One day, I found a lump. I called my doctor immediately and had a mammogram, an ultrasound and a biopsy. A few long days later, it came back as a macro calcification which I was told can be a “warning sign” for cancer but not cancer.

I cried for days knowing my aunt and mom had cancer in the same location that my macro calcification was found in. I buckled down and decided with the support of my department, I was going to proceed with my surgical options sooner rather than later. 

Due to my weight, I did not qualify for reconstruction. So I decided I would do delayed reconstruction.

I was worried about being flat and wondered things like, “Would my husband still be attracted to me,” "Would people think I looked like a man,” and “Would I hate my new body.” Those thoughts plagued me in both my sleeping and waking hours.

I suffer from major recurrent depression along with anxiety so staying on top of my mental health was very important, which I did and I’m glad that even on days when I didn’t feel depressed, I made sure to take my meds and do little things to make sure I could get through each day — living in each moment that was presented. 

I savored the last days with my breasts and in December 2018, I had them removed. I cried a lot but I also smiled a lot at little things like my breasts no longer hurting during “that time of the month” and no longer having to wear bras.

Thanks to my great medical coverage, I left the hospital only paying a $15 outpatient copay and the costs of my prescriptions which was under $30. I was also able to get prosthesis along with three bras for free and I was extremely lucky.

I discovered not long after getting my prosthesis that I hated them though, they were heavy and hot. I discovered if I had to have “foobs (fake boobs),” awesome breast forms were my jam! They were knitted with love which made them light-weight and breathable, but they are only worn once in a blue moon. 

The biggest revelation for me was that even though I loved having breasts and was used to having huge God-given ones, I was still whole. I always knew my breasts were a topic of discussion and became an identifier for me early on. So to no longer have them was frightening and liberating all at once.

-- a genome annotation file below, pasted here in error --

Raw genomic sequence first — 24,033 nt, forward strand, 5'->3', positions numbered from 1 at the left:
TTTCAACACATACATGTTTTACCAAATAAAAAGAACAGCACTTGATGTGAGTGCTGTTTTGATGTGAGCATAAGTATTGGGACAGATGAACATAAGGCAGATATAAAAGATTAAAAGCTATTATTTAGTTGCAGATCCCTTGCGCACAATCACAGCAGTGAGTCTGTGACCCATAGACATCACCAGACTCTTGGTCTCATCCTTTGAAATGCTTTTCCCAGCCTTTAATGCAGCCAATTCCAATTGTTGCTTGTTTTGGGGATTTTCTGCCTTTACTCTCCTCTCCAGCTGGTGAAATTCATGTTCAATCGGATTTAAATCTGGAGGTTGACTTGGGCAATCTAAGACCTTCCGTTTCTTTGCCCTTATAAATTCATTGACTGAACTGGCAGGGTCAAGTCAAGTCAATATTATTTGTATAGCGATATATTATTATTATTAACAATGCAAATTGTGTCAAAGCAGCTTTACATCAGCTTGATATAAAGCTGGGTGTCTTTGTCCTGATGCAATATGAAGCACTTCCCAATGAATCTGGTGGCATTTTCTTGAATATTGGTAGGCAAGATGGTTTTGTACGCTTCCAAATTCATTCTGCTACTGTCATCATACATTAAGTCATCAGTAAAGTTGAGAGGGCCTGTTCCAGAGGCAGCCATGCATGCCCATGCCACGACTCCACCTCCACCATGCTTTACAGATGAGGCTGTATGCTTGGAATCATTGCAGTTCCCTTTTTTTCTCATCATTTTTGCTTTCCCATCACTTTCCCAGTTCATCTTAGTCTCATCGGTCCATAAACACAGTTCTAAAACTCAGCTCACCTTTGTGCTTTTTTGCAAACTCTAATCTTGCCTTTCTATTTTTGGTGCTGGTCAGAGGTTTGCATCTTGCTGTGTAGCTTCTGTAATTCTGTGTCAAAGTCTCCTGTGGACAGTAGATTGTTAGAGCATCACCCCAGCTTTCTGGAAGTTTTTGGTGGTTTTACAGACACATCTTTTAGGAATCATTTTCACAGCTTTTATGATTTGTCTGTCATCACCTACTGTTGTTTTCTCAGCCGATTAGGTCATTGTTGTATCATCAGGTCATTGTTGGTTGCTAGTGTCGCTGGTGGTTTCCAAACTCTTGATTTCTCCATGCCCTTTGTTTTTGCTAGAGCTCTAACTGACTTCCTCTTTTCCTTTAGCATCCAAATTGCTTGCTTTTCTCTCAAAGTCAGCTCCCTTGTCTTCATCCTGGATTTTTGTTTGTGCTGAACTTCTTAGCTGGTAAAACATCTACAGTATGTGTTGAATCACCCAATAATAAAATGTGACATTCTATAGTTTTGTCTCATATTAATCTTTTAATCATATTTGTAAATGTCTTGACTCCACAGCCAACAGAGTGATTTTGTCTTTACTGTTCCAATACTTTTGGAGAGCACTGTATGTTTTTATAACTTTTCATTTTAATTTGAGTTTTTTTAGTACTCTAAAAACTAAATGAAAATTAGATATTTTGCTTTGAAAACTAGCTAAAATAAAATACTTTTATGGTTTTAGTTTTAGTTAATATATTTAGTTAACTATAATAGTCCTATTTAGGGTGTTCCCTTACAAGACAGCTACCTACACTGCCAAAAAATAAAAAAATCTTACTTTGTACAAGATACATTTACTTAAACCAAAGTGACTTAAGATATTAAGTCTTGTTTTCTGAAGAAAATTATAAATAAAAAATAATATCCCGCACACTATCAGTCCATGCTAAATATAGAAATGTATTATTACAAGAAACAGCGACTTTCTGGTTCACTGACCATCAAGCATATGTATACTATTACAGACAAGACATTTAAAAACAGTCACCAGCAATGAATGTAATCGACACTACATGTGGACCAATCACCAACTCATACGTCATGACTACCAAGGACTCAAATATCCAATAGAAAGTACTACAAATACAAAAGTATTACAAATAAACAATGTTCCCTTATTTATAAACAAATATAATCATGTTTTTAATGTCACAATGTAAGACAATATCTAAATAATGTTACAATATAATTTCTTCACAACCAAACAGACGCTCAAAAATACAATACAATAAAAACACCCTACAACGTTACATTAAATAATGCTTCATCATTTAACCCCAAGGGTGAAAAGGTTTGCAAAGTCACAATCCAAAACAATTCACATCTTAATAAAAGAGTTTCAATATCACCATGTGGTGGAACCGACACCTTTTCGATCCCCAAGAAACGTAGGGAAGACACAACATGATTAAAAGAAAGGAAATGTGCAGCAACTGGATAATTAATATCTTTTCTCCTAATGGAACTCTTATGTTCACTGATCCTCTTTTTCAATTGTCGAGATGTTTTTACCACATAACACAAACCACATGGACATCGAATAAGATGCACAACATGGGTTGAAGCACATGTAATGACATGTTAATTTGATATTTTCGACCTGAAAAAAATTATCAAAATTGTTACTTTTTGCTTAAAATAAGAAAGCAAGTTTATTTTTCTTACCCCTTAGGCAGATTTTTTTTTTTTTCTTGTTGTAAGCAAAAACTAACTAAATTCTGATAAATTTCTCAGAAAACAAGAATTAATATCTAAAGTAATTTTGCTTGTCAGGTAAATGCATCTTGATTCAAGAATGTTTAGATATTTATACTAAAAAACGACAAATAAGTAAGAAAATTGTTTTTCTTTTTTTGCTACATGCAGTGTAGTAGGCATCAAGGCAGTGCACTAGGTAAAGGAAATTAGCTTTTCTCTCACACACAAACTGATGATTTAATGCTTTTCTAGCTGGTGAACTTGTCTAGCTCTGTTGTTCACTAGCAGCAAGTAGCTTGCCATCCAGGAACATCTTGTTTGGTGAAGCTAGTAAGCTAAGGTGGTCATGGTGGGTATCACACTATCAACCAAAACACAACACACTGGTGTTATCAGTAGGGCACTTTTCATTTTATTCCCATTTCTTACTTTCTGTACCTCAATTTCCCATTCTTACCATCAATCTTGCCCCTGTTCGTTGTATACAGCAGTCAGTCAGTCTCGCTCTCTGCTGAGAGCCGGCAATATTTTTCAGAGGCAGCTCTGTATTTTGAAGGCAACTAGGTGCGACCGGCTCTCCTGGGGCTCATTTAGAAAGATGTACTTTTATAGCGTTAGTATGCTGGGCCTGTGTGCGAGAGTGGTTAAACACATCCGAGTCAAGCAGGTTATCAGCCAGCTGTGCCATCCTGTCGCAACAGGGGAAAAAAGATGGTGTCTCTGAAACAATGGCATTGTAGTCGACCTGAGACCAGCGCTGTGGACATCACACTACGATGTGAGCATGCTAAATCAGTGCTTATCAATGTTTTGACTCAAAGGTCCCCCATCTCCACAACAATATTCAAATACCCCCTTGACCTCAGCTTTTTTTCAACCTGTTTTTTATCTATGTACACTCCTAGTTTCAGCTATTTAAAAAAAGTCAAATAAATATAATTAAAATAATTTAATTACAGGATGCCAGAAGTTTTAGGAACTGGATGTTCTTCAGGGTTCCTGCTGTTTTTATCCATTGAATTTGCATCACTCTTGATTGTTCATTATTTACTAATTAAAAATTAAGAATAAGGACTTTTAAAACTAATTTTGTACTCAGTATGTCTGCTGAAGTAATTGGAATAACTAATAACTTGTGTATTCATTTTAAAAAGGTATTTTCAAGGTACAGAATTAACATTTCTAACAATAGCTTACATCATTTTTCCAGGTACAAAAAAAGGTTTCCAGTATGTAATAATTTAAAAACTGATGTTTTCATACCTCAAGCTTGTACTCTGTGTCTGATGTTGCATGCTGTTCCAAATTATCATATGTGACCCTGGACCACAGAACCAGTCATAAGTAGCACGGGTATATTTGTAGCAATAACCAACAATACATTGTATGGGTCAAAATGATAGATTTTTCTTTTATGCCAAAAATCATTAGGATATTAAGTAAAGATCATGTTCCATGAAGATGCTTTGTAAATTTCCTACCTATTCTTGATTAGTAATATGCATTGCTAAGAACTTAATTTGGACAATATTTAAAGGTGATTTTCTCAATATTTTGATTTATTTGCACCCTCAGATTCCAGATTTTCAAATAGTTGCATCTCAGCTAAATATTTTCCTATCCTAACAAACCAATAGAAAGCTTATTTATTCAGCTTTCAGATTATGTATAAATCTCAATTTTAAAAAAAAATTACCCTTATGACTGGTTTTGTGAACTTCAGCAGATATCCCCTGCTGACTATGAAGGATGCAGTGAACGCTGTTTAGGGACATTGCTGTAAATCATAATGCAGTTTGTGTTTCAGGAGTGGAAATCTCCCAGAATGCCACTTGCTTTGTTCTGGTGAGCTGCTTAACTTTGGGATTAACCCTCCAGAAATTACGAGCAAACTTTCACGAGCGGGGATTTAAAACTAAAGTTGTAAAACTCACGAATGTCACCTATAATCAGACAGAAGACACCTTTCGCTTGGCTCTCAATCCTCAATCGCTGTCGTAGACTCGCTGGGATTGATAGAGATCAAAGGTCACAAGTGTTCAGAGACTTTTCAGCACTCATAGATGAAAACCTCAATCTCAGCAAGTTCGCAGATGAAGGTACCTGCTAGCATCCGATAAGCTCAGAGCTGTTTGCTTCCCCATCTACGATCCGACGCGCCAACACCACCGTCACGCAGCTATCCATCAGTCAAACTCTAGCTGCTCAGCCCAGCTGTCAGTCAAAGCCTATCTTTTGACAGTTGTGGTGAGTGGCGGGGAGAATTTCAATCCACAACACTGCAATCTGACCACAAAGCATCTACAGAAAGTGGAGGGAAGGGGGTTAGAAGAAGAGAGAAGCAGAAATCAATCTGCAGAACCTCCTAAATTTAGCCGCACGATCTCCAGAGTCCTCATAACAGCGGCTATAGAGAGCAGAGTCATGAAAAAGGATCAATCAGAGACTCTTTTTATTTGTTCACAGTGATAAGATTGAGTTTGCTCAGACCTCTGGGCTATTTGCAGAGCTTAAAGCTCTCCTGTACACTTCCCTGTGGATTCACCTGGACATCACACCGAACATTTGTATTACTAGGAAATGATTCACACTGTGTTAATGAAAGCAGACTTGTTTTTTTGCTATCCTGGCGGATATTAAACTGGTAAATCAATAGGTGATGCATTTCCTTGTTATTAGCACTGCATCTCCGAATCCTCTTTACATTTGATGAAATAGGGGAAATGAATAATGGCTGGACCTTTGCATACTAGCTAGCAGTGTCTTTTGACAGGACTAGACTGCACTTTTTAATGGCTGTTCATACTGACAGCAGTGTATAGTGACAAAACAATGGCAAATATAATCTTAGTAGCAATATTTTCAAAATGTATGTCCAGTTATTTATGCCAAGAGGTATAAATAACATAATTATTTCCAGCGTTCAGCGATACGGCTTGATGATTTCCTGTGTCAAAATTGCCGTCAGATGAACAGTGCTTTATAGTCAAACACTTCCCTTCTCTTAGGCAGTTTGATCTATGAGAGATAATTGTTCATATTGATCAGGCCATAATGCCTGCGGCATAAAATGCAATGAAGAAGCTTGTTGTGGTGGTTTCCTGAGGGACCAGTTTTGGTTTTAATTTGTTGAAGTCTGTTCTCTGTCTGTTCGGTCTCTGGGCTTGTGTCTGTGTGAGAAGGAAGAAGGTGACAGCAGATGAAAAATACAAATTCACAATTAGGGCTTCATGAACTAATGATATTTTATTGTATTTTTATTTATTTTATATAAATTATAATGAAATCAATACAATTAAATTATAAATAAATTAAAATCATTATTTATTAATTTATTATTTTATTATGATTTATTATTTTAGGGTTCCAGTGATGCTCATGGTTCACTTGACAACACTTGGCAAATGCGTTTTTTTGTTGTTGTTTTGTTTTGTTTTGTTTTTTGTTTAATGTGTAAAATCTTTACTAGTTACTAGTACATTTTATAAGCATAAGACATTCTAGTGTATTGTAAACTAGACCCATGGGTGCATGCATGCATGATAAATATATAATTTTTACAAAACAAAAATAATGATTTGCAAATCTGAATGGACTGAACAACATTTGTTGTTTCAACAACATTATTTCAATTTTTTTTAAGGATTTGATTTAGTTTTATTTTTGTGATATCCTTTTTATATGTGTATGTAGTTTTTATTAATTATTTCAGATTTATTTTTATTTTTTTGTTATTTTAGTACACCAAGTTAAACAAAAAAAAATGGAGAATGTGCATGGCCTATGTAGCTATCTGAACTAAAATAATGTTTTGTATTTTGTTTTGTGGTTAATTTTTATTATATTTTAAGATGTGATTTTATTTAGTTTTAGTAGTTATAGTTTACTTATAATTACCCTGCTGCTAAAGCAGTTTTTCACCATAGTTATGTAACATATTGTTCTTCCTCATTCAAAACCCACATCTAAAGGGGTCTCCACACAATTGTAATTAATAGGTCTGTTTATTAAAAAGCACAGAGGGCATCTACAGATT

With the support of my husband who loves me unconditionally, I decided that I no longer wished to pursue reconstruction. Many were shocked that as someone who is under 30 and can get boobs again that I would choose to not have them.

I understand anyone who has confusion on the topic, but this is where I stand firm:

  • My breasts were mine.

  • They had an extremely high chance of causing me to have cancer.

  • I hate having surgeries and I do not need boobs to be whole or to be a woman.

  • I am happy and I am alive, what could be greater than that? 

This past March, I had a hysterectomy where I lost all except one ovary, but I feel I have gained so much more.

My chances of cancer have diminished drastically by these two surgeries and because of my one “little ovary that could” I will not be going through menopause.

I document my day-to-day along with my journey on Instagram in hopes of helping anyone who is sitting where I once sat or just needs to know that the light at the end of the BRCA tunnel is real.

If that’s you, just know I’m rooting for you! 

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Meet the breast cancer baddie

Diedre Nilmeier is a 29- year-old civil servant by day who lives life fearlessly and fabulously after showing BRCA who is boss. In her spare time, she loves to soak up every possible moment with her two sons and husband.